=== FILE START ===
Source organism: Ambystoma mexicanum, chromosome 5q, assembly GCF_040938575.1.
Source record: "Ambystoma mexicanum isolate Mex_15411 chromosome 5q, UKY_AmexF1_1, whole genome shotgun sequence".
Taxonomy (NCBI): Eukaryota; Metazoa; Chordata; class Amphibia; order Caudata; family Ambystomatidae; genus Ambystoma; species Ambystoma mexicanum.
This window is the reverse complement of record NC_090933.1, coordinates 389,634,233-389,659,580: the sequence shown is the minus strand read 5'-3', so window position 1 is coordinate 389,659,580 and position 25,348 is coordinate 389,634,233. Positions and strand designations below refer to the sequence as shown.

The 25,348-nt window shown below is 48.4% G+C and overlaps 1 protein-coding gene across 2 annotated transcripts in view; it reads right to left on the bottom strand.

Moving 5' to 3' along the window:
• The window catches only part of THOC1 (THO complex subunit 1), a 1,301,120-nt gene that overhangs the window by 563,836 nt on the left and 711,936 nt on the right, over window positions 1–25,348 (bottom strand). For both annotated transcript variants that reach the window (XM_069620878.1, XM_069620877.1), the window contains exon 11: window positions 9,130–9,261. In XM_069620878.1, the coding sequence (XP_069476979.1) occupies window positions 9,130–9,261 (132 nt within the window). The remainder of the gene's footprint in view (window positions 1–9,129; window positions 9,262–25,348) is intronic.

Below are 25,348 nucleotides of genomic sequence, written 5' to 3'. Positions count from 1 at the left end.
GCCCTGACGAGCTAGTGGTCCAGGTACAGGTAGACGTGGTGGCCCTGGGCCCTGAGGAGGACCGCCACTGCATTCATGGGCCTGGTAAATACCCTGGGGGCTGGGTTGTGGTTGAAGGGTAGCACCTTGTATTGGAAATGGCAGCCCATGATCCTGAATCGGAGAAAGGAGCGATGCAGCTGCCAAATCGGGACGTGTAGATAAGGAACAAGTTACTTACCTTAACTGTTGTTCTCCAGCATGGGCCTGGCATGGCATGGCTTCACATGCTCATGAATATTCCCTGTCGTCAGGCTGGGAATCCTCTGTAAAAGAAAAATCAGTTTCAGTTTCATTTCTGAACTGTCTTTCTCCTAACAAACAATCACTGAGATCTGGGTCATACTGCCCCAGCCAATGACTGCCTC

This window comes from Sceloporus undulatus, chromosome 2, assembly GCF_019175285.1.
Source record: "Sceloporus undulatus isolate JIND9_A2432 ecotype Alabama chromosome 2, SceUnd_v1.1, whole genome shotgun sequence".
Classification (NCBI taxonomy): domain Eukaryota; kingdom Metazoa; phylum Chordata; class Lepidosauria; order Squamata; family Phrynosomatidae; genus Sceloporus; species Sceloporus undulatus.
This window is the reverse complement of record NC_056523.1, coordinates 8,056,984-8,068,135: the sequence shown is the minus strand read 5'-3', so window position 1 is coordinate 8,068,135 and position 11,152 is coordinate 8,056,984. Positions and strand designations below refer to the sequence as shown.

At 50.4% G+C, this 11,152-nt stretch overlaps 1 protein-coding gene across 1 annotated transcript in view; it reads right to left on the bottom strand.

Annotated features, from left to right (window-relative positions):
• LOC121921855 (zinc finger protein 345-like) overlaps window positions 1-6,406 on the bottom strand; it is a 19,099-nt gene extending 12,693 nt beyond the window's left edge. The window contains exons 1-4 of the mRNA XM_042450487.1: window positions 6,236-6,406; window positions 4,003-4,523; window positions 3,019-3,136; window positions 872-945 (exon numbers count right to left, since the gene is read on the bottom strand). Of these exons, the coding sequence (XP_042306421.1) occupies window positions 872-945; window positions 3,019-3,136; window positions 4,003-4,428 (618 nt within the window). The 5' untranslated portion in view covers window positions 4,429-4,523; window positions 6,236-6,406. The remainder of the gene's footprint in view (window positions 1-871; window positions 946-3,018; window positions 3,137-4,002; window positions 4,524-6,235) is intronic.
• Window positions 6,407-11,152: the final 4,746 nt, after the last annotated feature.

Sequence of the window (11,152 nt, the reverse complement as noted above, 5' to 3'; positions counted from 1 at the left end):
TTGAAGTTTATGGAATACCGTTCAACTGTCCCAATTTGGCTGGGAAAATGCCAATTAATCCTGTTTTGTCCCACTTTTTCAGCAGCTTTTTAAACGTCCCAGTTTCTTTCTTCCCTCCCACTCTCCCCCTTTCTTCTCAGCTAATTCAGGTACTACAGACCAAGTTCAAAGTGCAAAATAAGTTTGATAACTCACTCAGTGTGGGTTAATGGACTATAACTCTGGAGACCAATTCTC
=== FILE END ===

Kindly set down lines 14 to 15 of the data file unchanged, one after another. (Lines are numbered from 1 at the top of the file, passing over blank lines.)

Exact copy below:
At 50.4% G+C, this 11,152-nt stretch overlaps 1 protein-coding gene across 1 annotated transcript in view; it reads right to left on the bottom strand.

Annotated features, from left to right (window-relative positions):